President Donald Trump's travel ban has been controversial from the start. The Executive Order, restricting immigrants from majority-Muslim countries, was rewritten twice after several federal courts repeatedly blocked different versions of the ban, citing "significant and unrebutted evidence of religious animus driving the promulgation of the Executive Order" that "plainly discriminates based on nationality."
The Supreme Court, however, removed one of those injunctions against the ban this morning, sending the case back to the Ninth Circuit with some forceful language citing federal immigration law that "exudes deference" to the president and allows him "broad discretion to suspend" the entry of noncitizens into the United States.
Deference and Detrimental Entry
The Supreme Court disregarded claims that President Trump exceeded his authority in ordering the travel ban, pointing to Section 1182(f) of the Immigration and Nationality Act, which, the Court reasoned, allowed the president can block noncitizens from entering the United States as long as he determines their entry "would be detrimental to the interests of the United States."
This assertion of expansive presidential authority on immigration was bound to draw comparisons between this case and the infamous ruling in Korematsu v. United States. That ruling, widely regarded as one of the Court's worst, endorsed internment camps for Japanese-Americans during World War II. Chief Justice John Roberts, writing for the 5-4 majority, attempted to distinguish the two cases, however. "The forcible relocation of U. S. citizens to concentration camps, solely and explicitly on the basis of race, is objectively unlawful and outside the scope of presidential authority," Roberts argued. "But it is wholly inapt to liken that morally repugnant order to a facially neutral policy denying certain foreign nationals the privilege of admission."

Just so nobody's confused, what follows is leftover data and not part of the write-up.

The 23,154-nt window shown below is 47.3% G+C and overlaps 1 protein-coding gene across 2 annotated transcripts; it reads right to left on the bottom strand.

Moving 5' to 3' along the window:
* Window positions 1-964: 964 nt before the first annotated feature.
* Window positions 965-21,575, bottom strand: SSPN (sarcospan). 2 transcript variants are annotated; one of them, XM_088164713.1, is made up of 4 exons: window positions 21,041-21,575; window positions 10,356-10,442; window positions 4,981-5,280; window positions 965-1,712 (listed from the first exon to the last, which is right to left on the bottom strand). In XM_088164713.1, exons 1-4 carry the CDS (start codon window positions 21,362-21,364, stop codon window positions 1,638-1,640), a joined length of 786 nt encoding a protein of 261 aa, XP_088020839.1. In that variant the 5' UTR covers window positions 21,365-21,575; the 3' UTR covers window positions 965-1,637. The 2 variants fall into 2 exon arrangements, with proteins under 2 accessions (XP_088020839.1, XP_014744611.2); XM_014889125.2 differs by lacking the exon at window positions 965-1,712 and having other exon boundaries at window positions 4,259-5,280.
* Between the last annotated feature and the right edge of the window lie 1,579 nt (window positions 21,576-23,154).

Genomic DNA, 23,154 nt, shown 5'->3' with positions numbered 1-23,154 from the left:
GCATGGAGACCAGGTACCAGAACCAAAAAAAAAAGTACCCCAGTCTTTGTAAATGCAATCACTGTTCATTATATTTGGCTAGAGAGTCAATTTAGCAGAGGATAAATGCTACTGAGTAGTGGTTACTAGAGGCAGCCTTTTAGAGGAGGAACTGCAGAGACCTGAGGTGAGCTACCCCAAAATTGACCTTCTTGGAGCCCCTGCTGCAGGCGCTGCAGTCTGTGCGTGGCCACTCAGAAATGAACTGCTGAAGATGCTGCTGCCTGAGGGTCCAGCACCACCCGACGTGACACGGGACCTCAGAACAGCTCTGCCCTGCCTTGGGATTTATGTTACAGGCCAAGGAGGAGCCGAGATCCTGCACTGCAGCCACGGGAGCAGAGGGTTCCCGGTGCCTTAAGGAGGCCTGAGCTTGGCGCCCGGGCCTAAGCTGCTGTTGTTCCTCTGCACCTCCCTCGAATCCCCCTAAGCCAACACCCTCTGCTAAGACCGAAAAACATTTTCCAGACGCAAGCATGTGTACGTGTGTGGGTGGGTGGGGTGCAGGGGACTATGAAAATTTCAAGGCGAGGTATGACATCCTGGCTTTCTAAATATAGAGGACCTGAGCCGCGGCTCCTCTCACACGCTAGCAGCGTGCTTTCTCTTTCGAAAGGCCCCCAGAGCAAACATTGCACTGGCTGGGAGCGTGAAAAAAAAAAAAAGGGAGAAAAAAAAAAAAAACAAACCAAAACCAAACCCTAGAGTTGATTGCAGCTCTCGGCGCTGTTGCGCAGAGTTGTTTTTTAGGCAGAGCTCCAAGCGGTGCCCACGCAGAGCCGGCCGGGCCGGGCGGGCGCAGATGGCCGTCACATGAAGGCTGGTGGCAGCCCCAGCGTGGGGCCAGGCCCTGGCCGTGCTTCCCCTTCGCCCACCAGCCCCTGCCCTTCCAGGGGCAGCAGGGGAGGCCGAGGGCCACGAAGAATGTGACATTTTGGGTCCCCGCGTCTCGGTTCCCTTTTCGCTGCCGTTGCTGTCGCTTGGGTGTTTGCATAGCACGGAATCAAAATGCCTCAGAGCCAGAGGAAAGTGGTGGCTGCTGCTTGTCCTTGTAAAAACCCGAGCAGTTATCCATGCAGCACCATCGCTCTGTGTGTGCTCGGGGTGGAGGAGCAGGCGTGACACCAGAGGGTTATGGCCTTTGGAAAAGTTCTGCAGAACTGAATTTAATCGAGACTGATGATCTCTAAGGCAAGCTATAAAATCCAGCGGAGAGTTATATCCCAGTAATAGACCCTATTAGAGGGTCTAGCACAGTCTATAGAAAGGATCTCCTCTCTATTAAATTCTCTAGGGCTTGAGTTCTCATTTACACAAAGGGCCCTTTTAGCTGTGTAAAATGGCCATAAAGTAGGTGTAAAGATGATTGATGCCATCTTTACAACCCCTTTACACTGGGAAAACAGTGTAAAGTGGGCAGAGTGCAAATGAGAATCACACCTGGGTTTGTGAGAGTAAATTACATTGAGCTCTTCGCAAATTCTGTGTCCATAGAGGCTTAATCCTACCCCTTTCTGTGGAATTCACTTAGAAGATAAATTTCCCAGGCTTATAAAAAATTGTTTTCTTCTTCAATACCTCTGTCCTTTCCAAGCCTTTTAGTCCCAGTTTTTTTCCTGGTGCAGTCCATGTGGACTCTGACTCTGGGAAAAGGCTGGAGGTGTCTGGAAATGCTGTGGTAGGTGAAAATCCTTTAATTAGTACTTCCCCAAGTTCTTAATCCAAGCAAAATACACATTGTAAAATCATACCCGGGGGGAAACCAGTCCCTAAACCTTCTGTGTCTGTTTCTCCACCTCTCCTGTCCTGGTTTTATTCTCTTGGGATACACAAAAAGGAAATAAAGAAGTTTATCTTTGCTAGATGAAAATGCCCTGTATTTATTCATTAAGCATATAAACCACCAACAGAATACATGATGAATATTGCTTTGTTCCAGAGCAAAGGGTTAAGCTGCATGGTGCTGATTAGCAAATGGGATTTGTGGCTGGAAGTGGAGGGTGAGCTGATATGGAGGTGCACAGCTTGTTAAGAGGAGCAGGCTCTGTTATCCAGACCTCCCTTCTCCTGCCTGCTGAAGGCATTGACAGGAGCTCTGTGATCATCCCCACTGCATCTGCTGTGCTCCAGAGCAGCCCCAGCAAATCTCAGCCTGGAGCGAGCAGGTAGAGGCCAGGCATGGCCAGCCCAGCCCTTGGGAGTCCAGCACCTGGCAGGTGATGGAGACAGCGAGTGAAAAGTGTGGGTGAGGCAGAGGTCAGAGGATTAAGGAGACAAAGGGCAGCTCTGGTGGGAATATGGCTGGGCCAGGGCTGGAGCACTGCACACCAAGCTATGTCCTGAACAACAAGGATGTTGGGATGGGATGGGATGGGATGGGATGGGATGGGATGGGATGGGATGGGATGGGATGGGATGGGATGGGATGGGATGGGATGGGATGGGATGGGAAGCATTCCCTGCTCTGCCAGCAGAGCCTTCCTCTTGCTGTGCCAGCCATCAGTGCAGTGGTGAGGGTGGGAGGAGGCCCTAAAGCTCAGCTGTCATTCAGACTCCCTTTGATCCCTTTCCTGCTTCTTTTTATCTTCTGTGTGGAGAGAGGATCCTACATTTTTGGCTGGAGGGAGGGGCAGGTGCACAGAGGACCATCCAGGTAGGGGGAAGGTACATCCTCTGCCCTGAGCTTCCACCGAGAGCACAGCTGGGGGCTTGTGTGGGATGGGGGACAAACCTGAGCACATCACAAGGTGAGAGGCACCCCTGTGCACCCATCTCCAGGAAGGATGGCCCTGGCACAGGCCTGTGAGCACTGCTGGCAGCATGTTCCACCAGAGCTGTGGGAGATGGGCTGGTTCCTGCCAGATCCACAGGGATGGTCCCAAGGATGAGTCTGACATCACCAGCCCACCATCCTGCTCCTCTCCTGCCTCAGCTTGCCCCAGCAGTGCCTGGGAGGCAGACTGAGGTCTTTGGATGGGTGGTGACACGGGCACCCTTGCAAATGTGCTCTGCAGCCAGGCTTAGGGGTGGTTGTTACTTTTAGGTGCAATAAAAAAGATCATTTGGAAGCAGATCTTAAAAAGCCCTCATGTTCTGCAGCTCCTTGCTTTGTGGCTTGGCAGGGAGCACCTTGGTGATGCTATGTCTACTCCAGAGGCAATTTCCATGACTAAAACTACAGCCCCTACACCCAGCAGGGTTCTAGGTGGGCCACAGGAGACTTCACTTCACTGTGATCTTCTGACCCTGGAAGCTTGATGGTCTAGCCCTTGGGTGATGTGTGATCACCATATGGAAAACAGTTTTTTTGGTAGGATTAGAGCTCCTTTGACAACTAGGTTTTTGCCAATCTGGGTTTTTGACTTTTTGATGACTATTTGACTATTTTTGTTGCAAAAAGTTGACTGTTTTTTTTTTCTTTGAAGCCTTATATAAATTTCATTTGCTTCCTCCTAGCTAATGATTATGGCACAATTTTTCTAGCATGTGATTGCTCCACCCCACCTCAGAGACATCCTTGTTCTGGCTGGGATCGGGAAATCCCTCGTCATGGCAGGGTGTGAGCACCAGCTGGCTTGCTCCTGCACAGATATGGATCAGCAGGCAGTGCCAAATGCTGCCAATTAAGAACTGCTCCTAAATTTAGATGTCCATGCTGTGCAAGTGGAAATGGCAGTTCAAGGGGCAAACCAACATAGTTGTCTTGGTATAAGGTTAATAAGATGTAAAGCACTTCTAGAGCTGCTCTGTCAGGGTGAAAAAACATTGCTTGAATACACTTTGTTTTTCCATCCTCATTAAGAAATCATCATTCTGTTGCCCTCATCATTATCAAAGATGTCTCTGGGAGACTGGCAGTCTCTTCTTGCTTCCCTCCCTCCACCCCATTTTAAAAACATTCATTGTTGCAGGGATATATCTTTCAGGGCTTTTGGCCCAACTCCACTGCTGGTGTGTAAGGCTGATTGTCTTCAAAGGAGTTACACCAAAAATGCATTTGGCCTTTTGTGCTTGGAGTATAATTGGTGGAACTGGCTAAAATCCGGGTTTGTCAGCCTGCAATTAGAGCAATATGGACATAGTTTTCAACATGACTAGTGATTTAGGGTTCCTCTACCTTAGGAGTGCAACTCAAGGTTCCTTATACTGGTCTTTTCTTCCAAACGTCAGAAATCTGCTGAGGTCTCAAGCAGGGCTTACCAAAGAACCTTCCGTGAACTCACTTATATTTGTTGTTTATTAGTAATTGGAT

Text and Context
Those challenging the ban, citing a presidential campaign that exhibited "religious intolerance, animus, and discrimination," argued the latest travel ban violated the Constitution's establishment clause, which prohibits favoring one religion over another. And lower courts agreed. When granting the injunction at issue in this case, U.S. District Judge Derrick Watson said, "Any reasonable, objective observer would conclude ... that the stated secular purpose of the Executive Order is, at the very least, 'secondary to a religious objective' of temporarily suspending the entry of Muslims."
But the majority of the Supreme Court weren't convinced. Despite Trump campaign statements calling for a "total and complete shutdown of Muslims entering the United States" and Rudy Giuliani's admission it was a "Muslim ban," the Court focused on the text of the Executive Order, and whether it was neutral on its face. "The text says nothing about religion," Roberts wrote. "Plaintiffs and the dissent nonetheless emphasize that five of the seven nations currently included in the Proclamation have Muslim-majority populations," he conceded. "Yet that fact alone does not support an inference of religious hostility, given that the policy covers just 8% of the world's Muslim population and is limited to countries that were previously designated by Congress or prior administrations as posing national security risks."
The case now heads back to the Ninth Circuit, without the injunction, "for such further proceedings as may be appropriate"